227. Transcript of Telephone Conversation Between Secretary of State Rogers and the Presidentʼs Assistant for National Security Affairs (Kissinger)1

R: Hello.

K: Bill.

R: Yeah, Henry.

K: How are you?

R: Fine, thank you.

K: I wanted to bring you up-to-date on just one item that happened late yesterday afternoon, and I called you earlier. We had suggested to the Chinese a while ago that maybe we should establish direct contact in New York.

R: U-humm.

K: They have now come back and said they donʼt want that.

R: U-humm.

K: And that anything can be done through the Pakistanis or other friends.

R: Thatʼs the way George [H.W. Bush] has been working.

K: Right. Itʼs nothing, I just wanted you to be aware of that.

R: U-humm.

K: Otherwise, I donʼt have anything. I called you earlier just to find out how things—

R: Yeah. I think the fighting is exaggerated in the press. Cause there seems to be a lot less in the—

K: In the West.

R: No, in the press I say there is—

K: No, no, I think—but you mean in the West or in the East?

R: Well, both. In other words, although I am not talking about the movement of forces now but I am talking about casualties and losses and so forth. My military people say that plane losses, for example, so far we havenʼt had too many confirmations. We are inclined to think it is roughly 15 on either side in that area. The Indians have admitted 11 [less than 1 line of source text not declassified].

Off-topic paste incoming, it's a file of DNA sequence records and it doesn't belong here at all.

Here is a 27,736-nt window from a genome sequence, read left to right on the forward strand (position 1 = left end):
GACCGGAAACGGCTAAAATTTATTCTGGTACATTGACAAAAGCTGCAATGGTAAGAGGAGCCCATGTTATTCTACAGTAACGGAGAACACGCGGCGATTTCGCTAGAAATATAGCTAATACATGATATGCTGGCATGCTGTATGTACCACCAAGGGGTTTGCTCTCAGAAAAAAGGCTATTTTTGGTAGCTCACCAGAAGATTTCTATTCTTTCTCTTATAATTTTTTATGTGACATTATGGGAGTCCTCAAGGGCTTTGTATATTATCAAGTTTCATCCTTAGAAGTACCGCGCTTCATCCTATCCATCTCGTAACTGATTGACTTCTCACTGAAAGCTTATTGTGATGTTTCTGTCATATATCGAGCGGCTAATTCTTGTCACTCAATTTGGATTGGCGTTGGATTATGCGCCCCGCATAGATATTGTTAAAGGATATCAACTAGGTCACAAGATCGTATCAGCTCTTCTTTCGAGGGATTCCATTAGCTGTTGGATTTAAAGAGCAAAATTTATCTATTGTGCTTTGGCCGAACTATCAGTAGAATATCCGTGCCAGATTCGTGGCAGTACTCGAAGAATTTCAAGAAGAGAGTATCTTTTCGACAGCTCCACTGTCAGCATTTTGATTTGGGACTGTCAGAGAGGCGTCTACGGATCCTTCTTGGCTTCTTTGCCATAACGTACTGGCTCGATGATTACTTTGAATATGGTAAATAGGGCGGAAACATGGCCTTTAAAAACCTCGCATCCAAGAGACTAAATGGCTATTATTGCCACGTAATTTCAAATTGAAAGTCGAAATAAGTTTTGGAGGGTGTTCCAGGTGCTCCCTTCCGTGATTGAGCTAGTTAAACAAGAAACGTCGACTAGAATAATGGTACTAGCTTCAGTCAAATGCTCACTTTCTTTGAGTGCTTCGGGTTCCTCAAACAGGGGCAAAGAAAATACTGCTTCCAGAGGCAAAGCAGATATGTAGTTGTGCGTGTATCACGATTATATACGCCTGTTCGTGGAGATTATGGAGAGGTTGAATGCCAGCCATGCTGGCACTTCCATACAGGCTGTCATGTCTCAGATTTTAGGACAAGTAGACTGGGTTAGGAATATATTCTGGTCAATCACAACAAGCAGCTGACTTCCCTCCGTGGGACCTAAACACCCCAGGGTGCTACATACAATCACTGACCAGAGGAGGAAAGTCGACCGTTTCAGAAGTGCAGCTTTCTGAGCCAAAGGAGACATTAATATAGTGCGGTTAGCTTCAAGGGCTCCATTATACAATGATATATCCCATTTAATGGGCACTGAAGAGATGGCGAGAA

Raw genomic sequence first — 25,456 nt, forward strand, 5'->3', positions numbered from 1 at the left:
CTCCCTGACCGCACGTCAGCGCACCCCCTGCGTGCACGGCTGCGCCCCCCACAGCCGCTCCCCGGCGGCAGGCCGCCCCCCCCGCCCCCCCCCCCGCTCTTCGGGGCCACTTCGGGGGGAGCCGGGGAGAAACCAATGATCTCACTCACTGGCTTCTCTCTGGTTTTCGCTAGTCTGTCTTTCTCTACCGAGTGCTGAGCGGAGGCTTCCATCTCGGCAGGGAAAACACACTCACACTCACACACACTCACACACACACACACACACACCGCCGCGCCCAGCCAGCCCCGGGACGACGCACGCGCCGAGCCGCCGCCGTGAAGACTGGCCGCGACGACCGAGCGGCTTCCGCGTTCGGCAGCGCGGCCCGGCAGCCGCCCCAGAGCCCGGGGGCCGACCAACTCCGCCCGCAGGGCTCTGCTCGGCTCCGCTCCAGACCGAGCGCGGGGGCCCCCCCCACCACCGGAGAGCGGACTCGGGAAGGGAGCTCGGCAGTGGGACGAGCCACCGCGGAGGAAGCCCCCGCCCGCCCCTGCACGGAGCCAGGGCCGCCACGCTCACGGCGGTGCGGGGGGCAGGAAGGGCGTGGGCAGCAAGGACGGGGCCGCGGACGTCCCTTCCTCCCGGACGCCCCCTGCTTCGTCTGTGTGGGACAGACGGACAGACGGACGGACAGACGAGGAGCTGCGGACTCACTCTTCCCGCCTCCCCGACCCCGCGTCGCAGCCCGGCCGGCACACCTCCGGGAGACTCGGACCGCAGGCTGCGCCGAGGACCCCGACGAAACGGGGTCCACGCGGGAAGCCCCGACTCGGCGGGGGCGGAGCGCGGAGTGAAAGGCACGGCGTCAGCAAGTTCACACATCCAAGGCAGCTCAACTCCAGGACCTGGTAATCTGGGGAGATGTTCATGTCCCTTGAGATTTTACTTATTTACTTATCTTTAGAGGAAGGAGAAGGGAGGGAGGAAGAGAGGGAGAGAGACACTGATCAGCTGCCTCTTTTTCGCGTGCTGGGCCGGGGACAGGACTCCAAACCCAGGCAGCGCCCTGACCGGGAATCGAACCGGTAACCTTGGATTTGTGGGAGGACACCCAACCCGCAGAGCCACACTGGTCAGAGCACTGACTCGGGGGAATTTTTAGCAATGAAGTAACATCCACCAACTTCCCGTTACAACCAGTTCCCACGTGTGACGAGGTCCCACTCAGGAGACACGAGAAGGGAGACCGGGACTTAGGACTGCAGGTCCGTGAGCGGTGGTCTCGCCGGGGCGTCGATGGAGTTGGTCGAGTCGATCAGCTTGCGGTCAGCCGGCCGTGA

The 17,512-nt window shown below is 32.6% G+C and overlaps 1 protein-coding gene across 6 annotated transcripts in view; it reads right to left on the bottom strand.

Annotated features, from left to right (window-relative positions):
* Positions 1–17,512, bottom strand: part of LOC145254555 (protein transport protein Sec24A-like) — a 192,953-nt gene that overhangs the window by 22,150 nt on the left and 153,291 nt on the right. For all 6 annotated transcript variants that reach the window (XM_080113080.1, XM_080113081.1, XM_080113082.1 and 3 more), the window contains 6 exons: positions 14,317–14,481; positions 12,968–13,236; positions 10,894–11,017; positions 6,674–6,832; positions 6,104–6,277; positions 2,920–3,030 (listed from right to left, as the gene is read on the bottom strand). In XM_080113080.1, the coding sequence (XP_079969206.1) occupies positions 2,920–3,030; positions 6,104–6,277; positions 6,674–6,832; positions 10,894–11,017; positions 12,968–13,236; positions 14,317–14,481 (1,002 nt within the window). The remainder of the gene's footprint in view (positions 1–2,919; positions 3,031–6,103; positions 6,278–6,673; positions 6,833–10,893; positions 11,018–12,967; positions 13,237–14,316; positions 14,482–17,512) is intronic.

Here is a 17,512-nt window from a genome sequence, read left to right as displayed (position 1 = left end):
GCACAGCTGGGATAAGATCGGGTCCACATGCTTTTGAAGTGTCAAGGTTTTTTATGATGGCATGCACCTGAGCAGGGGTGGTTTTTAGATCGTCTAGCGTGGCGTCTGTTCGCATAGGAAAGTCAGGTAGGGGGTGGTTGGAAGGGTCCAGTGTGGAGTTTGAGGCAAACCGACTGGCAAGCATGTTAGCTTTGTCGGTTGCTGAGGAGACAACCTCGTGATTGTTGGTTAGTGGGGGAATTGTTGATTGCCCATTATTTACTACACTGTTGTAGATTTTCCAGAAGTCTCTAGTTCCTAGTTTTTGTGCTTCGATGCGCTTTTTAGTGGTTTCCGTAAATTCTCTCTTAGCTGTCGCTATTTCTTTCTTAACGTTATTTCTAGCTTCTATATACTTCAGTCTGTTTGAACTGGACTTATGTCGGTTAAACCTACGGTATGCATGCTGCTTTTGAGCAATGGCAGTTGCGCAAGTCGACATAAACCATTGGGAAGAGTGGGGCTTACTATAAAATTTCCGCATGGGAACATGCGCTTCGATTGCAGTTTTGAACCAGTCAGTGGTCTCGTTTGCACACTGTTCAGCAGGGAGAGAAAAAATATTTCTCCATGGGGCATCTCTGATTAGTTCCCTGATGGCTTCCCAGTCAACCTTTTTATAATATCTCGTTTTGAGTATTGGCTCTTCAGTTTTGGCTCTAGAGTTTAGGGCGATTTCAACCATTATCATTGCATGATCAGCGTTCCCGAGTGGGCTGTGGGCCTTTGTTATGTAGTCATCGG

K: Yeah.

[Page 633]

R: Well, Iʼll be in touch with you in a little while. Weʼre going over the fix now as we see it and then we will want to talk a little later about the Security Council. I thought it went very well yesterday.

K: I think actually itʼs come out—well, I think the backgrounder played very well.

R: Yeah, it did. You know, itʼs just really a question in the long run. We didnʼt accomplish really what we wanted to do and that is to convince everybody that we have taken all the right moves. But we performed the other task the President wanted performed, that is to condemn India.

K: No, and I think it lays the basis for establishing the fact that we have taken the right moves. You know, you donʼt expect the New York Times ever to like anything we did.

R: Yeah. Well, I think we have got a major decision if this thing continues to grow and that is whether we want to burn our bridges behind us or not with India.

K: Well, the other question is what do we gain by tacking towards them now?

R: Well, it isnʼt really tacking towards them now. Itʼs just a question of how much do we want to get involved in the public mind with the war itself and itʼs something we want to ask ourselves thoughtfully it seems to me now.

K: Well, no one is against discussing anything thoughtful.

R: Thatʼs all I am saying. In the long run do we want to go all out and take the exact Chinese position or do we want to be somewhere in between. At the moment we are somewhere in between—between the Soviet Union and China.

K: Well, our present position is to try to be say two-thirds of the way towards China but not all the way but above all what we have here is a Soviet-Indian naked power play to dismember a country.

R: Yeah.

K: Which must have profound consequences in other parts of international areas.

R: Iʼm not challenging that. Iʼm just saying that I think the President should think through very carefully each step from now on; particularly because it is the kind of thing that if it continues to grow sort of shadows our position of a more peaceful world and maybe thatʼs the only course. Maybe there is nothing we can do about it.